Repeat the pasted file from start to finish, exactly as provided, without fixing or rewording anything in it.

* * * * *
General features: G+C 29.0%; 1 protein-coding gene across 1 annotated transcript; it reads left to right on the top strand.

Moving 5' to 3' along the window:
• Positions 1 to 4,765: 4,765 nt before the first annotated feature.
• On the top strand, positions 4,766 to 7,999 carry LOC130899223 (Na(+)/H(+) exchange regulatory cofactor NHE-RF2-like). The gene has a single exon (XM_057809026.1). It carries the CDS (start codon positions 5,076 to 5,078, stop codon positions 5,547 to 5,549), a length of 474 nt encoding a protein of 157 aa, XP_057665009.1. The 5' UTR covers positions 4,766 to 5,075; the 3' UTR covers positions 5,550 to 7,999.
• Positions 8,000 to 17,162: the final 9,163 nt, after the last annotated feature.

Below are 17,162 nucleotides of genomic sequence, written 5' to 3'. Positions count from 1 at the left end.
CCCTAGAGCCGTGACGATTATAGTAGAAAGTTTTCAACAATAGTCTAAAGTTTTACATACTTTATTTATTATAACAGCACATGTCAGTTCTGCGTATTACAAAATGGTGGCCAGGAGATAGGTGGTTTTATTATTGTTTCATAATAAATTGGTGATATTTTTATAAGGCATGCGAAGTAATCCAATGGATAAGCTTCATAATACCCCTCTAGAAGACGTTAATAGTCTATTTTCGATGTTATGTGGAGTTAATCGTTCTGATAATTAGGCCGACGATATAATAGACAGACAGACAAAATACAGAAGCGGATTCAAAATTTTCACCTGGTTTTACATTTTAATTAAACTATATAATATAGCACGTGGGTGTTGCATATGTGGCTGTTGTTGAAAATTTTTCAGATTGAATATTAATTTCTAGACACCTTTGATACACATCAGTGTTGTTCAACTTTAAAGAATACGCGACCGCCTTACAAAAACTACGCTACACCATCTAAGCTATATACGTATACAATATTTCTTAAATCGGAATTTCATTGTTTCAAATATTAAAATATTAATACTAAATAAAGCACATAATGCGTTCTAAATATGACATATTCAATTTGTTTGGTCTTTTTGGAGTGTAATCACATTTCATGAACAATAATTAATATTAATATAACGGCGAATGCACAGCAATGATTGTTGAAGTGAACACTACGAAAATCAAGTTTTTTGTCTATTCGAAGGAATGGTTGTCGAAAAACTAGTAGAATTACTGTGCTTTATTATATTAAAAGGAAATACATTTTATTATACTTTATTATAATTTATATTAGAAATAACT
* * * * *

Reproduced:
General features: G+C 29.0%; 1 protein-coding gene across 1 annotated transcript; it reads left to right on the top strand.

Moving 5' to 3' along the window:
• Positions 1 to 4,765: 4,765 nt before the first annotated feature.
• On the top strand, positions 4,766 to 7,999 carry LOC130899223 (Na(+)/H(+) exchange regulatory cofactor NHE-RF2-like). The gene has a single exon (XM_057809026.1). It carries the CDS (start codon positions 5,076 to 5,078, stop codon positions 5,547 to 5,549), a length of 474 nt encoding a protein of 157 aa, XP_057665009.1. The 5' UTR covers positions 4,766 to 5,075; the 3' UTR covers positions 5,550 to 7,999.
• Positions 8,000 to 17,162: the final 9,163 nt, after the last annotated feature.

Below are 17,162 nucleotides of genomic sequence, written 5' to 3'. Positions count from 1 at the left end.
CCCTAGAGCCGTGACGATTATAGTAGAAAGTTTTCAACAATAGTCTAAAGTTTTACATACTTTATTTATTATAACAGCACATGTCAGTTCTGCGTATTACAAAATGGTGGCCAGGAGATAGGTGGTTTTATTATTGTTTCATAATAAATTGGTGATATTTTTATAAGGCATGCGAAGTAATCCAATGGATAAGCTTCATAATACCCCTCTAGAAGACGTTAATAGTCTATTTTCGATGTTATGTGGAGTTAATCGTTCTGATAATTAGGCCGACGATATAATAGACAGACAGACAAAATACAGAAGCGGATTCAAAATTTTCACCTGGTTTTACATTTTAATTAAACTATATAATATAGCACGTGGGTGTTGCATATGTGGCTGTTGTTGAAAATTTTTCAGATTGAATATTAATTTCTAGACACCTTTGATACACATCAGTGTTGTTCAACTTTAAAGAATACGCGACCGCCTTACAAAAACTACGCTACACCATCTAAGCTATATACGTATACAATATTTCTTAAATCGGAATTTCATTGTTTCAAATATTAAAATATTAATACTAAATAAAGCACATAATGCGTTCTAAATATGACATATTCAATTTGTTTGGTCTTTTTGGAGTGTAATCACATTTCATGAACAATAATTAATATTAATATAACGGCGAATGCACAGCAATGATTGTTGAAGTGAACACTACGAAAATCAAGTTTTTTGTCTATTCGAAGGAATGGTTGTCGAAAAACTAGTAGAATTACTGTGCTTTATTATATTAAAAGGAAATACATTTTATTATACTTTATTATAATTTATATTAGAAATAACT